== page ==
This month Angela Fitzpatrick, a Solicitor and MASS Regional Co-ordinator for Central West, considers the importance of rehabilitation following injury.
The purpose of the personal injury claims process is to put the individual back into the same position as he or she would have been in had the incident not occurred, in so far as money can achieve that objective. It is well established that the earlier an injured person gets treatment the better chance they have of making a full, or fuller, recovery.
The Rehabilitation Code (the Code) has been around for a number of years and in 2015 it was updated. MASS was represented in the working party that drafted the 2015 Code.
The Code provides an approved framework for injury claims and, whilst the Code is voluntary, the Personal Injury Pre-action Protocol provides that its use should be considered for all types of personal injury claims. The object is to ensure that those injured receive the rehabilitation they need to restore quality of life as soon and as much as possible. The objectives apply to low value (£25,000 or less) and more serious injuries but recognise the significant differences between the handling of lower value injuries and medium or catastrophic injuries. Separate processes are provided for claims below £25,000 and also for soft tissue injury cases (as defined by the Pre-action Protocol for Low Value Personal Injury Claims in Road Traffic Accidents) and those involving medium, severe and catastrophic injuries. However, it is important to understand that even low value injuries can be life changing for some people and the monetary value of a claim should only be a guide as to rehabilitation needs and each individual should considered on their own particular needs.
The duty to act in the best interests of the client is emphasised with Section 2.1 of The Code providing:
“The claimant solicitor’s obligation to act in the best interest of their client extends beyond securing reasonable financial compensation, vital as that may be. Their duty also includes considering, as soon as practicable, whether additional medical or rehabilitative intervention would improve the claimant’s present and/or longer term physical and mental well-being. In doing so, there should be full consultation with the Claimant and/or their family and any treating practitioner where doing so is proportionate and reasonable. This duty continues throughout the life of the case, but is most important at the early stages.”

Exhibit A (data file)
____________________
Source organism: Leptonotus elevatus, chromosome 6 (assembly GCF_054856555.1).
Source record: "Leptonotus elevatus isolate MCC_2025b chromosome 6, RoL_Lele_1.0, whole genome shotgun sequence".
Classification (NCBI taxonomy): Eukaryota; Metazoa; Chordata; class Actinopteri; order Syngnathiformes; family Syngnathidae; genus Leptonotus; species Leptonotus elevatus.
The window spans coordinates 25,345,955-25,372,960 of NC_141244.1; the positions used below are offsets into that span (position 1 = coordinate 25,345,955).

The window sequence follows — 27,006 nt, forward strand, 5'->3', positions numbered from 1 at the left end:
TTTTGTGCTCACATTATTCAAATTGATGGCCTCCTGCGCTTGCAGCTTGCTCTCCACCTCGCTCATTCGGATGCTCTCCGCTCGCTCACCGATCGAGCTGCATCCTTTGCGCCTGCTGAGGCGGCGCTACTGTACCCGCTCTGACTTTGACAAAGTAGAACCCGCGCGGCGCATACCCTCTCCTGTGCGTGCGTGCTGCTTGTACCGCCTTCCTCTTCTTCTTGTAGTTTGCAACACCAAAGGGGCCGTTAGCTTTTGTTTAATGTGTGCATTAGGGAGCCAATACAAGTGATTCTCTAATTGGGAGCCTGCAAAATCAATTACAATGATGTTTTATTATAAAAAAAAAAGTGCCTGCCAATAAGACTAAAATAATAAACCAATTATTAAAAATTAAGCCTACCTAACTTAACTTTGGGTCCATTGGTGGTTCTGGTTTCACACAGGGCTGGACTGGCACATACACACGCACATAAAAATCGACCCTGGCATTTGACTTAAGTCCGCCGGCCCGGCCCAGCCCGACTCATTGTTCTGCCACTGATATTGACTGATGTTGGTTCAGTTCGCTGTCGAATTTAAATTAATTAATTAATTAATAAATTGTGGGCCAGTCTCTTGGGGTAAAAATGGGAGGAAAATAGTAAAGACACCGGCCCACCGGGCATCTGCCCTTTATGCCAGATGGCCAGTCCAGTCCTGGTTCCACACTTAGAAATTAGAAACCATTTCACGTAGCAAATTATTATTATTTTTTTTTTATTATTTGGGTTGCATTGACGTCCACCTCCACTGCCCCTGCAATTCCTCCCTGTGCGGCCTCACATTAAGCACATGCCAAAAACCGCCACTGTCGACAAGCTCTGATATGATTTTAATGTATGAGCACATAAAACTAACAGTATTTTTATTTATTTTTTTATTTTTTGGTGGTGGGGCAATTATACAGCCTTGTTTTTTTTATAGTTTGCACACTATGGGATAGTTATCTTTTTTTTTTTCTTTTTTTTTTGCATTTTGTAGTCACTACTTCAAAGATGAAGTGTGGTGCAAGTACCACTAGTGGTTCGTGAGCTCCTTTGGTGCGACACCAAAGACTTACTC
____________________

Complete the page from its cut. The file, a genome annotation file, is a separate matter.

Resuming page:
A well designed rehabilitation programme will ensure that your client feels they are moving in the right direction and you will see your client making progress and have evidence to support financial claims. To be effective the rehabilitation plan should include clear and realistic SMART goals with steps to help the client progress towards them with regular monitoring to assess progress and clear review stages. It should also be remembered that rehabilitation covers not just physical and psychological therapies but also vocational rehabilitation which is crucial and should not be forgotten about in any case. Effective vocational rehabilitation focuses on having a place in the work place that is defined by ability not disability. In a society where we are often defined by our occupation it can have significant setback on an individual’s progress and mental wellbeing not to consider vocational rehabilitation.
Skill and knowledge is required when considering issues concerning rehabilitation. Consider whether all of your team know what the Rehabilitation Code is, have they read it? Do they understand rehabilitation starts at the beginning not the end of a case? Review training needs and incorporate ongoing training on rehabilitation into your injury team training schedule.
Early engagement of both your client and the insurers at the earliest opportunity is key. If funding under the Code is not agreed or suitable for your clients circumstances consider having effective systems in place to trigger prompt formal court applications, in suitable cases, where a voluntary interim is unreasonable refused.
It can be all too easy to get lost in contentious litigation issues and completely forget or neglect rehabilitation. It is not just about the money, it’s about restoring lives, so make a real difference, put REHAB at the forefront of your personal injury practice in 2018 and onwards.